Optimizing Logistics to Reduce Downtime

  • July 17, 2019
  • Feature
Optimizing Logistics to Reduce Downtime
Optimizing Logistics to Reduce Downtime

By Mark Howard, Sales Manager, EU Automation

When a business is global, it’s essential to optimize logistics to ensure that products are delivered efficiently and on time. This article is intended to help  understand how to improve logistics in the maintenance sector to keep downtime to a minimum and guarantee customers’ satisfaction.

Manufacturing is an increasingly international field where equipment components are often sourced through a mix of national, international and even intercontinental suppliers. When it comes to finding, stocking and delivering components for manufacturing plants, logistics must be as organized as soon as possible so that customers can have their plants up and running in no time. But what are the most important things to consider when dealing with logistics for the manufacturing sector?


Geography Matters

Technology-based communication has allowed us to reduce distance challenges, but geography still plays a role when it comes to logistics. A distribution hub located in a strategic area where manufacturing is flourishing might help in several ways. For example, sourcing equipment might be easier, as would be finding qualified personnel. Other advantages are access to good infrastructures, and frequent opportunities to interact and network with local and international enterprises.

How can you spot these strategic locations? In the US, most robots are used in the Midwest and upper South regions, with the highest density being around Lake Michigan.

Monitoring the development of the automation market is essential to understand where having a physical presence could make the difference. It’s important to look at statistics from recognised trade bodies such as the IIIE Robotics and Automation Society and to keep updated on where the next trade shows will take place.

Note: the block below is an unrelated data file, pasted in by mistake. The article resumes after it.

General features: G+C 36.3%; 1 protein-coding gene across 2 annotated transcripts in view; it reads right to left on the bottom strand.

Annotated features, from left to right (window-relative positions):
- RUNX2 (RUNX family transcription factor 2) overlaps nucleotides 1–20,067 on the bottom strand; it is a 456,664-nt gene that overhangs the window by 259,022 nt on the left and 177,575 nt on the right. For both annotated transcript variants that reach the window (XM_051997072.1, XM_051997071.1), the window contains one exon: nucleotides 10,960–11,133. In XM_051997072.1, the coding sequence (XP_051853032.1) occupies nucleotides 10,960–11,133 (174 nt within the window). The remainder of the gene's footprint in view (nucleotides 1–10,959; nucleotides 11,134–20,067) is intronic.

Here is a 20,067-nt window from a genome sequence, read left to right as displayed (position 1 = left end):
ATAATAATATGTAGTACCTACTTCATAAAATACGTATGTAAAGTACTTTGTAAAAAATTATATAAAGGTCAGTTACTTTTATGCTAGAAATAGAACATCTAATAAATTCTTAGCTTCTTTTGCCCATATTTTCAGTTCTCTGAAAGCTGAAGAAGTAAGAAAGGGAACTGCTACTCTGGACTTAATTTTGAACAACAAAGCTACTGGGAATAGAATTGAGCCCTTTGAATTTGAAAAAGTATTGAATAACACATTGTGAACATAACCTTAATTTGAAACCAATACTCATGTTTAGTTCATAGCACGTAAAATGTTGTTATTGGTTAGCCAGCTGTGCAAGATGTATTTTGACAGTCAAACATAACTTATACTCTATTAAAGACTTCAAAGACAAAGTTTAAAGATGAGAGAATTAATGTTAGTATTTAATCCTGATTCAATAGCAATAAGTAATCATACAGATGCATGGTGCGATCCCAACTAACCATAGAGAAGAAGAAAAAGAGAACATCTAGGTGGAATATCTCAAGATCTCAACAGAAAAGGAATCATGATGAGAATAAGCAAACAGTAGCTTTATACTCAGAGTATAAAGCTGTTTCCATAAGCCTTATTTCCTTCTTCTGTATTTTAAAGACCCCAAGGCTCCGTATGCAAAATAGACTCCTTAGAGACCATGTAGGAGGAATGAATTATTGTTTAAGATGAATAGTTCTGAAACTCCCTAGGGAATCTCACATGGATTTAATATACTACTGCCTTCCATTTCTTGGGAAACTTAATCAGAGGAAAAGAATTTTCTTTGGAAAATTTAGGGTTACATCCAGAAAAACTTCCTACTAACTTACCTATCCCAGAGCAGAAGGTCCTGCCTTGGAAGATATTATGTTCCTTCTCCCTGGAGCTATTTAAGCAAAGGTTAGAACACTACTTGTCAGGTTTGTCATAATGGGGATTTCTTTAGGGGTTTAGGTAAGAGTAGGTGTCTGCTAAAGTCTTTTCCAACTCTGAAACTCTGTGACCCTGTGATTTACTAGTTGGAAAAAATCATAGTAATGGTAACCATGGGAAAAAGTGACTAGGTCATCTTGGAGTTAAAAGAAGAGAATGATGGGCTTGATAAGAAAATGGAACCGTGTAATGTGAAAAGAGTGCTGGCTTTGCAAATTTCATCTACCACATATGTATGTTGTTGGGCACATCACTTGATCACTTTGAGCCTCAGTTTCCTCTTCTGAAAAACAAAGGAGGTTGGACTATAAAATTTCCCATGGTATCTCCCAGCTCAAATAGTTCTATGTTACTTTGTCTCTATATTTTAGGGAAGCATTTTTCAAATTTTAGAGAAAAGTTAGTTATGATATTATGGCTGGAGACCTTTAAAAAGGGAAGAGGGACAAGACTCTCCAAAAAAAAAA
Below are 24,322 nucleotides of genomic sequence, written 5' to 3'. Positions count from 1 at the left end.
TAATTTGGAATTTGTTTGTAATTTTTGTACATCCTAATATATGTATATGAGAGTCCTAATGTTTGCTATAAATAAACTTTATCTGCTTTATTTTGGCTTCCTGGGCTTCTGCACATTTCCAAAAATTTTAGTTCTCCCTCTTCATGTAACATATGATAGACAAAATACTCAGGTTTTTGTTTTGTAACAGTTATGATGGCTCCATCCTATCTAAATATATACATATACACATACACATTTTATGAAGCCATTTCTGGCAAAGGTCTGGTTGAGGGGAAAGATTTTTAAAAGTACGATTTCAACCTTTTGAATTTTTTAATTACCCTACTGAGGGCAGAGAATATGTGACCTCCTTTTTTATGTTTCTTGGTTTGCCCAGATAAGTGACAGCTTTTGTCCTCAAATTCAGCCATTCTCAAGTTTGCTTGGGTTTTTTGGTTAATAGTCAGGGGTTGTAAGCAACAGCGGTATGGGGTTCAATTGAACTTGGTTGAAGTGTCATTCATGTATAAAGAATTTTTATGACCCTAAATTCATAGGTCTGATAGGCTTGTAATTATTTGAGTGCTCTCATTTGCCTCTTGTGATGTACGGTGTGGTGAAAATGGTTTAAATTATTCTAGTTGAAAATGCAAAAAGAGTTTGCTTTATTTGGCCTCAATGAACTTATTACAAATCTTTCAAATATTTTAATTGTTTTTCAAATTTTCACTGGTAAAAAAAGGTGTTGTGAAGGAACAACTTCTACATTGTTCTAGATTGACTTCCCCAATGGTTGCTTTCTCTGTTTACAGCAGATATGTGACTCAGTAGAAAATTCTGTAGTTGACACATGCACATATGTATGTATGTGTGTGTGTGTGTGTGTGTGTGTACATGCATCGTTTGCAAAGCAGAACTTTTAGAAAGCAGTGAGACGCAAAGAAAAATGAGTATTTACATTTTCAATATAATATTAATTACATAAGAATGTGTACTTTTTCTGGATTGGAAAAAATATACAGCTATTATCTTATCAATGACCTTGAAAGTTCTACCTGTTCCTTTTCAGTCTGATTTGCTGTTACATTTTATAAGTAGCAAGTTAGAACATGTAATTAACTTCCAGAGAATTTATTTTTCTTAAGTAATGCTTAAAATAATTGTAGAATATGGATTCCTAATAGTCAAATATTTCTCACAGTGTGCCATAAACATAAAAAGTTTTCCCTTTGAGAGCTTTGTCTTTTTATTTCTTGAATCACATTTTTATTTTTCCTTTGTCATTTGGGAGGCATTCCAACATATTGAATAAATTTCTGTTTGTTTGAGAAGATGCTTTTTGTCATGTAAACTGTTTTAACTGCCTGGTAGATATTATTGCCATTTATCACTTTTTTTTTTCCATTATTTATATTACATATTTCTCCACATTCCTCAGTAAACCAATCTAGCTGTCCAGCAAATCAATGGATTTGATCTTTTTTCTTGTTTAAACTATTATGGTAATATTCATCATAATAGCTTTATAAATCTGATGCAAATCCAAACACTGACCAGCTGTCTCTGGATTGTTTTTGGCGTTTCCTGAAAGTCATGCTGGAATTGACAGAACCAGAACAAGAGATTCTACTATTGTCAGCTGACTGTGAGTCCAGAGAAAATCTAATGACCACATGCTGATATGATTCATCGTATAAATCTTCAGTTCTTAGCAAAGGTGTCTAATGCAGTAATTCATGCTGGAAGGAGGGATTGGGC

In the case of a company with multiple distribution hubs, it’s also critical that these have a clear hierarchical or functional structure. For example, EU Automation has four hubs, two in Chicago and Singapore, one in the UK, and a new hub in Frankfurt, Germany, with the aim of venturing into the rapidly growing German market.


Research, Monitor, Adjust

Research is paramount not only to select strategic locations, but also to stay up to date with the most innovative packaging and delivering techniques. For example, a successful logistics department cannot ignore the movement towards more eco-friendly packaging techniques and should act accordingly. The effort to privilege “greener” packaging will be appreciated by the client, who will also be facilitated when disposing of the packaging material.

Another essential aspect to consider is how to populate your stock. It’s important to keep accurate track of historic data on which items have been more in demand in a certain area. The goal is to have those items stocked and ready to ship, so that the sourcing phase can be skipped completely.

A thorough and updated database is a great resource. “At EU Automation the database of our most popular parts is determined on both the amount of times we sold a part, and how many enquires we’ve had for it,” commented Mark Howard. “This information is then split into geographical areas, filtered, and used to determine what location is best suited for certain parts to be sourced. This helps us spot trends, which is useful to decide what we need to purchase in the future.”


Keep Updated

A database organized around historic data might not be enough to predict how things are going to change in the future. To do that, you need to keep constantly updated on your sector. For example, since EU Automation specializes in obsolete parts, their research department constantly monitors which production lines are going to be made obsolete by their original equipment manufacturer (OEM) and stocks their components accordingly.

These regular updates need to be shared among members of different teams to be productive. Internal departmental communication must be a priority, so that employees don’t waste time in researching information that their colleagues might already have.


It’s also important to keep updated on innovations that might help speed up your delivery process. “Sometimes shaving off thirty seconds on one process can make a huge difference in a supply chain, especially if that process is repeated often,” explained Howard. “With our new packing technology, we can pack any part from ten to 160 kg in less than two minutes. We are also implementing an automated camera which will take up to 15 pictures from the part’s delivery up to its dispatch. These are only two examples of our commitment to shortening processing and delivering times.”

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